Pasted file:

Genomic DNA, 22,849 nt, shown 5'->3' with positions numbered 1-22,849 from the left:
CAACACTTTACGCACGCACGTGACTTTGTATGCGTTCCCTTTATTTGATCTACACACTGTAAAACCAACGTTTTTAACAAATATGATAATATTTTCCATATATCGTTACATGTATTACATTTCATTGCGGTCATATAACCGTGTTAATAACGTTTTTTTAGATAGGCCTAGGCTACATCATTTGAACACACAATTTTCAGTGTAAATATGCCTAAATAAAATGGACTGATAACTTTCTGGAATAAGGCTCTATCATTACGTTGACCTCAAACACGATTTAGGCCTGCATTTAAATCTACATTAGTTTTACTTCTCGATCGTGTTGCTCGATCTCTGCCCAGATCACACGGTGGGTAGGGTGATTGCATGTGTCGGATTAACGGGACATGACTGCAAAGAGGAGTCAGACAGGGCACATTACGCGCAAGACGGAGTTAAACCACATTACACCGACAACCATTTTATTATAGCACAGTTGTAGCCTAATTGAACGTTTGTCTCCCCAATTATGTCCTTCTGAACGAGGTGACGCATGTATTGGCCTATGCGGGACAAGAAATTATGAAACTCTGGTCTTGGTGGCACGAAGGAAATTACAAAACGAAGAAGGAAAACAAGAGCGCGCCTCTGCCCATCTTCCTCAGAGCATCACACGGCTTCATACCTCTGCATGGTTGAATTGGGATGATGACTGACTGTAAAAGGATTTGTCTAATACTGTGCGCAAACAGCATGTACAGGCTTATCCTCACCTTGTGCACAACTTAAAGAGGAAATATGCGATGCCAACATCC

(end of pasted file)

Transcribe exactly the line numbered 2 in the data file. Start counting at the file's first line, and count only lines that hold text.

CAACACTTTACGCACGCACGTGACTTTGTATGCGTTCCCTTTATTTGATCTACACACTGTAAAACCAACGTTTTTAACAAATATGATAATATTTTCCATATATCGTTACATGTATTACATTTCATTGCGGTCATATAACCGTGTTAATAACGTTTTTTTAGATAGGCCTAGGCTACATCATTTGAACACACAATTTTCAGTGTAAATATGCCTAAATAAAATGGACTGATAACTTTCTGGAATAAGGCTCTATCATTACGTTGACCTCAAACACGATTTAGGCCTGCATTTAAATCTACATTAGTTTTACTTCTCGATCGTGTTGCTCGATCTCTGCCCAGATCACACGGTGGGTAGGGTGATTGCATGTGTCGGATTAACGGGACATGACTGCAAAGAGGAGTCAGACAGGGCACATTACGCGCAAGACGGAGTTAAACCACATTACACCGACAACCATTTTATTATAGCACAGTTGTAGCCTAATTGAACGTTTGTCTCCCCAATTATGTCCTTCTGAACGAGGTGACGCATGTATTGGCCTATGCGGGACAAGAAATTATGAAACTCTGGTCTTGGTGGCACGAAGGAAATTACAAAACGAAGAAGGAAAACAAGAGCGCGCCTCTGCCCATCTTCCTCAGAGCATCACACGGCTTCATACCTCTGCATGGTTGAATTGGGATGATGACTGACTGTAAAAGGATTTGTCTAATACTGTGCGCAAACAGCATGTACAGGCTTATCCTCACCTTGTGCACAACTTAAAGAGGAAATATGCGATGCCAACATCC